An obstructive airflow limitation may be observed in patients with sarcoidosis, LAM, hypersensitivity pneumonitis, and pulmonary fibrosis with concomitant chronic obstructive pulmonary disease. See the images below.



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Lung volume is plotted against transpulmonary pressure. Compliance is the change in volume for a given change in pressure. A patient with emphysema ha....



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Idealized flow volume curves for normal, obstructive, and restrictive lungs.



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The expiratory flow volume curves of 2 patients are depicted graphically. A is a patient with restrictive lung disease (idiopathic pulmonary fibrosis)....



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Pulmonary function test results from a patient with restrictive lung disease.

Tests for extrinsic lung disorders

In nonmuscular diseases of the chest wall, severe kyphoscoliosis produces a restrictive pattern. The TLC is markedly reduced, with relative preservation of the RV. The vital capacity is reduced, and the RV-to-TLC ratio is elevated. Chest wall components are reduced, and inspiratory muscle weakness may also contribute to the restrictive process. Maximal inspiratory and expiratory pressures are modestly decreased in patients with mild disease but are severely reduced in patients with advanced disease.

Hypoxemia is due to a ventilation-perfusion mismatch caused by the underlying atelectasis and shunt.

In neuromuscular diseases, the maximal inspiratory and expiratory mouth pressures vary from normal to severely reduced. When maximal inspiratory pressure falls below 30 cm of water, ventilatory failure commonly ensues.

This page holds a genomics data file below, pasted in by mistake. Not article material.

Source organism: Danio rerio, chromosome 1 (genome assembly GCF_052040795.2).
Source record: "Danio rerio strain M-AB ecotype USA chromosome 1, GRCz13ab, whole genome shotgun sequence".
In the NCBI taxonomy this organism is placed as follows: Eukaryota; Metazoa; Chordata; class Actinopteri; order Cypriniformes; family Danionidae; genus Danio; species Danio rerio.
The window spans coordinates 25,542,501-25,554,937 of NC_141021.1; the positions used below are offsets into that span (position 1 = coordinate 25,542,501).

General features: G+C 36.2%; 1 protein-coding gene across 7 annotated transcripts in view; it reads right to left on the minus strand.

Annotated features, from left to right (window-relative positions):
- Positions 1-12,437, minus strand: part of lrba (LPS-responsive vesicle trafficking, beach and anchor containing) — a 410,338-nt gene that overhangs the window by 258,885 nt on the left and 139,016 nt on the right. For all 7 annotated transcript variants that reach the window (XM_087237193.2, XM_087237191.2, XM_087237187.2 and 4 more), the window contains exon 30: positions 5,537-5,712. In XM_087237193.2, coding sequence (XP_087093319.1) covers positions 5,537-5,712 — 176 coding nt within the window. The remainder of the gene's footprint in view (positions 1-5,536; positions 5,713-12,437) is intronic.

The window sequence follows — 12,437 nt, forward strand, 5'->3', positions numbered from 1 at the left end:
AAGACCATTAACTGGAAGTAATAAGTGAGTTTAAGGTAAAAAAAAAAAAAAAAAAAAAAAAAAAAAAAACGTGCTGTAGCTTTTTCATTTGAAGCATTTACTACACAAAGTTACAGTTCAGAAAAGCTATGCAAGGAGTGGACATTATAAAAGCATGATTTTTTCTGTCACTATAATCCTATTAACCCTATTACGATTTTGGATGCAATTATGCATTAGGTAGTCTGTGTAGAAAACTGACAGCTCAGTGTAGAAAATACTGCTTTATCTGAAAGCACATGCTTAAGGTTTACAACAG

Patients with chronic muscular diseases have a decreased vital capacity and FRC, but the RV is preserved. TLC is also moderately reduced. Breathing during sleep is often abnormal in these patients. They have nocturnal desaturation during rapid eye movement sleep, secondary to hypoventilation.

The diffusing capacity of lung for carbon monoxide (DLCO) is reduced in all patients with intrinsic lung disorders, and the severity of the reduction does not correlate well with the stage of the disease. The DLCO is the most sensitive parameter, and findings may be abnormal even when the lung volumes are preserved. A normal DLCO value excludes intrinsic lung disease and indicates a chest wall, pleural, or neuromuscular cause of restrictive lung disease.

Arterial blood gas values at rest may reveal hypoxemia. Arterial oxygen desaturation occurs with exercise, along with an excessive increase in the respiratory rate and a high ratio of dead-space gas volume to tidal gas volume.

Cardiopulmonary exercise testing with measurements of gas exchange and oxygenation is more sensitive, and findings correlate better with lung biopsy but do not help predict the prognosis. A 6-minute walk test with oximetry provides a measure of oxygen requirement and a quantifiable measure of disease progression.

Procedures

Bronchoalveolar lavage

In selected cases, bronchoalveolar lavage (BAL) cellular analysis may be helpful to narrow the differential diagnosis. However, the utility of BAL in the clinical assessment and management of interstitial lung diseases remains to be established.

Performing BAL lymphocytosis in patients with IPF may help predict steroid responsiveness. A predominance of T lymphocytes with an elevated CD4-to-CD8 ratio is characteristic but not diagnostic of sarcoidosis.

BAL fluid may contain malignant cells, asbestos bodies, eosinophils, and hemosiderin macrophages, which assist in making a diagnosis.

Lung biopsy

A lung biopsy is not always required to make a diagnosis in patients suggested to have interstitial lung diseases. A lung biopsy can provide information that may help lead to a specific diagnosis, help assess for disease activity, exclude neoplastic and infectious processes, establish a definitive diagnosis, and predict the prognosis. Open lung biopsy can be as valuable in selected patients[18] as high-resolution CT scanning, and the American Thoracic Society/European Respiratory Society (ATS/ERS) clinical criteria may misdiagnose patients with interstitial lung disease.[19]